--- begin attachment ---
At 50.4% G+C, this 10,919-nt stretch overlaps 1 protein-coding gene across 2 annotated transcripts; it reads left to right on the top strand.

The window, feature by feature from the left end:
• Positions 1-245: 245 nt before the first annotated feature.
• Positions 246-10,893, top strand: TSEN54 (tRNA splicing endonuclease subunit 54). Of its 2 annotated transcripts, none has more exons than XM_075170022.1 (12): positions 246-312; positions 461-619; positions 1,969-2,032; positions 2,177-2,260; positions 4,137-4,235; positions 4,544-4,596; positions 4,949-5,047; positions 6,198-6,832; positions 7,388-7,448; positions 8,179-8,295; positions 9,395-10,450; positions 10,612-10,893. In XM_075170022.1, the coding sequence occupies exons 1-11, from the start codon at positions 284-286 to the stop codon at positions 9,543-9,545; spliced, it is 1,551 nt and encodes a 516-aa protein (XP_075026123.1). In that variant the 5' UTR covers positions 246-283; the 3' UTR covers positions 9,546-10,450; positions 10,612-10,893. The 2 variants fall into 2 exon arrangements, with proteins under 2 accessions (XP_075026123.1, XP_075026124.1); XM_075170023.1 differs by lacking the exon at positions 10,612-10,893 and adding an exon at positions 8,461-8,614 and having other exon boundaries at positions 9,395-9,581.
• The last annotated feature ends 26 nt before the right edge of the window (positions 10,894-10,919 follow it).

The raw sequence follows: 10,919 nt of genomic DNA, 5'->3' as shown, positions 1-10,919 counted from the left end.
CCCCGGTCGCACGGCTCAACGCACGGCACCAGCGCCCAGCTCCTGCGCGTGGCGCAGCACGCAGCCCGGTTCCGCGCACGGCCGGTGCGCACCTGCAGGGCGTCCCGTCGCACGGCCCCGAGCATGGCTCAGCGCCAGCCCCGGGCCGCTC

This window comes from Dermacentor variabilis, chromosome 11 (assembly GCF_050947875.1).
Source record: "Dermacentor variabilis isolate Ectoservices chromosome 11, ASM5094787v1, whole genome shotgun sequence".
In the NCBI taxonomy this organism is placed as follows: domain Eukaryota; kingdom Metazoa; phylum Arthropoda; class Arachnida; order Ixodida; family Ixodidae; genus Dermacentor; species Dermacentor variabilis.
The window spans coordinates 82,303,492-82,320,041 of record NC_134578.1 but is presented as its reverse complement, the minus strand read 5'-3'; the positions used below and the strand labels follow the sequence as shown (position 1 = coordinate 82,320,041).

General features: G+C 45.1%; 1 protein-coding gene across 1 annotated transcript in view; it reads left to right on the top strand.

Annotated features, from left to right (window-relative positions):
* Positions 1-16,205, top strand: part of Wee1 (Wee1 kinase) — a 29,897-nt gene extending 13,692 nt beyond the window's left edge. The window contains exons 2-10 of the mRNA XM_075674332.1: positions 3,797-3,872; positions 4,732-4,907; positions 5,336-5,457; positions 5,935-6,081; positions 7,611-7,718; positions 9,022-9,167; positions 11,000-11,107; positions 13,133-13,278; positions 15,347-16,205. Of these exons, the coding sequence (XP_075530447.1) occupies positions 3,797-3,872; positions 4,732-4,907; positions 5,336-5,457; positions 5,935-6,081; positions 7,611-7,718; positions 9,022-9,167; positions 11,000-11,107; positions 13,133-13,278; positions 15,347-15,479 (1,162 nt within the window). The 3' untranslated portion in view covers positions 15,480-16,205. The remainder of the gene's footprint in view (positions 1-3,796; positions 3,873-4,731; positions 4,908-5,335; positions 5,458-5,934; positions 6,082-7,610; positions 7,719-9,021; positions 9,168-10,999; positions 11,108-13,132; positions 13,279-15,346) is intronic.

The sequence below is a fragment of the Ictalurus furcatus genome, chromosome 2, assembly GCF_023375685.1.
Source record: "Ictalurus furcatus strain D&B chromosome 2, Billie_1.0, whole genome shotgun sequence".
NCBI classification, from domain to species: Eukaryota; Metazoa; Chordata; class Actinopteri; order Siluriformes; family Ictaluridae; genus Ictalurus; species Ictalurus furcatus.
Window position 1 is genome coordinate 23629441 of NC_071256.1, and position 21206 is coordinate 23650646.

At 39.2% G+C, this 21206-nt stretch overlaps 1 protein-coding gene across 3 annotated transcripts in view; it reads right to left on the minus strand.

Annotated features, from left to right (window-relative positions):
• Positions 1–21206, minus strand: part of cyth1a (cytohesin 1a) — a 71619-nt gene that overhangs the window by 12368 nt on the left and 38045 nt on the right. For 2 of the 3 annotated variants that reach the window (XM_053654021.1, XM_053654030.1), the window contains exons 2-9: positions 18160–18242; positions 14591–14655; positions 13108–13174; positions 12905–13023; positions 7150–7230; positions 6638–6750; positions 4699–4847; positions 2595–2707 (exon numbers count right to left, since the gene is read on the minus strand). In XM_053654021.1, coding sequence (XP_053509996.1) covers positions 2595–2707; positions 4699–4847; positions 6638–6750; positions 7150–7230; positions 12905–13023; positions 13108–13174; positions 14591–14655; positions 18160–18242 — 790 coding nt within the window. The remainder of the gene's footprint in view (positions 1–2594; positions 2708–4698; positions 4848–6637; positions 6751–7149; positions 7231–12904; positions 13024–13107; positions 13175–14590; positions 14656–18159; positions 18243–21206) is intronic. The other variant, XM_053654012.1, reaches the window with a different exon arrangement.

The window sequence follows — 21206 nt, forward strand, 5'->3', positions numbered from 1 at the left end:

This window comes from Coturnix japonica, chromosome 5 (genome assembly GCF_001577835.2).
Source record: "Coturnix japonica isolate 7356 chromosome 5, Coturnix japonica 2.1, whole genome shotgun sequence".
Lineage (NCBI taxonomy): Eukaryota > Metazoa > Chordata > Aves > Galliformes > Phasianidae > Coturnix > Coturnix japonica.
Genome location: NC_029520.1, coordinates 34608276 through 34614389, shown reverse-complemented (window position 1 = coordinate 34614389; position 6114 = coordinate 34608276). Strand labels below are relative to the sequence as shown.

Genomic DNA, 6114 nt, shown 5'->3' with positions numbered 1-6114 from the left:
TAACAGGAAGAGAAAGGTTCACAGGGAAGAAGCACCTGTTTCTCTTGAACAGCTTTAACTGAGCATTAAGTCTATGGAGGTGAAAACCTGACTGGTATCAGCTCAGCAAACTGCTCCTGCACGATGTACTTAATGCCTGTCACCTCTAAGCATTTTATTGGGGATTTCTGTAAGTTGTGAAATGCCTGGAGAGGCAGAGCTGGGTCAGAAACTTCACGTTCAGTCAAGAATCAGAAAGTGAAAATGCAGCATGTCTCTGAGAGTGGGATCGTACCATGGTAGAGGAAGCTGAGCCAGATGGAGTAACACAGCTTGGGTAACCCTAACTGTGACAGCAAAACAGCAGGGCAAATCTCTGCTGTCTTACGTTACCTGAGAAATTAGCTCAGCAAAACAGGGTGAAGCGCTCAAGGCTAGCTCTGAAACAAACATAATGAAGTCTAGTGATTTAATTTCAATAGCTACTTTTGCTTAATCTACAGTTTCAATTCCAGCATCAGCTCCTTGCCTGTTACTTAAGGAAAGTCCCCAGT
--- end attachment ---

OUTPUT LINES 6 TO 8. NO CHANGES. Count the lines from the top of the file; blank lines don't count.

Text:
The raw sequence follows: 10,919 nt of genomic DNA, 5'->3' as shown, positions 1-10,919 counted from the left end.
CCCCGGTCGCACGGCTCAACGCACGGCACCAGCGCCCAGCTCCTGCGCGTGGCGCAGCACGCAGCCCGGTTCCGCGCACGGCCGGTGCGCACCTGCAGGGCGTCCCGTCGCACGGCCCCGAGCATGGCTCAGCGCCAGCCCCGGGCCGCTC

This window comes from Dermacentor variabilis, chromosome 11 (assembly GCF_050947875.1).